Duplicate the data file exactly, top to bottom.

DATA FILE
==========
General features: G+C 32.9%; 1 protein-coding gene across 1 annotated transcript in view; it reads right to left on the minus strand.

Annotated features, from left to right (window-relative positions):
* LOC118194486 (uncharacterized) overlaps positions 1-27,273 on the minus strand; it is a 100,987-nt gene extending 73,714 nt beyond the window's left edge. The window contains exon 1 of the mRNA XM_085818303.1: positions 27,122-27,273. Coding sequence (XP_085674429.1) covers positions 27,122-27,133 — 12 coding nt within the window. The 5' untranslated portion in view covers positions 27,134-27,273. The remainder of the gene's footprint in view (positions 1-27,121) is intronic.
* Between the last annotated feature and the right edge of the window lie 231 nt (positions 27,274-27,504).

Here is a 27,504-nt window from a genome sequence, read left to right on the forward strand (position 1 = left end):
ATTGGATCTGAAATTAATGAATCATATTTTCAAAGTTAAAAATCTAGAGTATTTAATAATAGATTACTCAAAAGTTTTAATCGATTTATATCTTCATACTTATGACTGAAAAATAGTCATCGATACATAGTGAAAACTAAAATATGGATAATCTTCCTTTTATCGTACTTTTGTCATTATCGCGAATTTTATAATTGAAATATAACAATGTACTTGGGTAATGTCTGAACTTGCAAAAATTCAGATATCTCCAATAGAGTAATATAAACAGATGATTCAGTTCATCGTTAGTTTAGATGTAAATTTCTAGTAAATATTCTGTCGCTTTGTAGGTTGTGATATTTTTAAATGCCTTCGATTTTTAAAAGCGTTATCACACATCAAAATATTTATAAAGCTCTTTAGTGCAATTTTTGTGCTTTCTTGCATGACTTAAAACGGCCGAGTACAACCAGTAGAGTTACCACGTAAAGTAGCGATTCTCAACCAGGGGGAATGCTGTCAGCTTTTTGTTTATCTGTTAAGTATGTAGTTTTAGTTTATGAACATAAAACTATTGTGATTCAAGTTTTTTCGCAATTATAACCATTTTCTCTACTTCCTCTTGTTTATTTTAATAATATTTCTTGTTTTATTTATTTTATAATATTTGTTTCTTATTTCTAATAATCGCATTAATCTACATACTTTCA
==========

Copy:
General features: G+C 32.9%; 1 protein-coding gene across 1 annotated transcript in view; it reads right to left on the minus strand.

Annotated features, from left to right (window-relative positions):
* LOC118194486 (uncharacterized) overlaps positions 1-27,273 on the minus strand; it is a 100,987-nt gene extending 73,714 nt beyond the window's left edge. The window contains exon 1 of the mRNA XM_085818303.1: positions 27,122-27,273. Coding sequence (XP_085674429.1) covers positions 27,122-27,133 — 12 coding nt within the window. The 5' untranslated portion in view covers positions 27,134-27,273. The remainder of the gene's footprint in view (positions 1-27,121) is intronic.
* Between the last annotated feature and the right edge of the window lie 231 nt (positions 27,274-27,504).

Here is a 27,504-nt window from a genome sequence, read left to right on the forward strand (position 1 = left end):
ATTGGATCTGAAATTAATGAATCATATTTTCAAAGTTAAAAATCTAGAGTATTTAATAATAGATTACTCAAAAGTTTTAATCGATTTATATCTTCATACTTATGACTGAAAAATAGTCATCGATACATAGTGAAAACTAAAATATGGATAATCTTCCTTTTATCGTACTTTTGTCATTATCGCGAATTTTATAATTGAAATATAACAATGTACTTGGGTAATGTCTGAACTTGCAAAAATTCAGATATCTCCAATAGAGTAATATAAACAGATGATTCAGTTCATCGTTAGTTTAGATGTAAATTTCTAGTAAATATTCTGTCGCTTTGTAGGTTGTGATATTTTTAAATGCCTTCGATTTTTAAAAGCGTTATCACACATCAAAATATTTATAAAGCTCTTTAGTGCAATTTTTGTGCTTTCTTGCATGACTTAAAACGGCCGAGTACAACCAGTAGAGTTACCACGTAAAGTAGCGATTCTCAACCAGGGGGAATGCTGTCAGCTTTTTGTTTATCTGTTAAGTATGTAGTTTTAGTTTATGAACATAAAACTATTGTGATTCAAGTTTTTTCGCAATTATAACCATTTTCTCTACTTCCTCTTGTTTATTTTAATAATATTTCTTGTTTTATTTATTTTATAATATTTGTTTCTTATTTCTAATAATCGCATTAATCTACATACTTTCA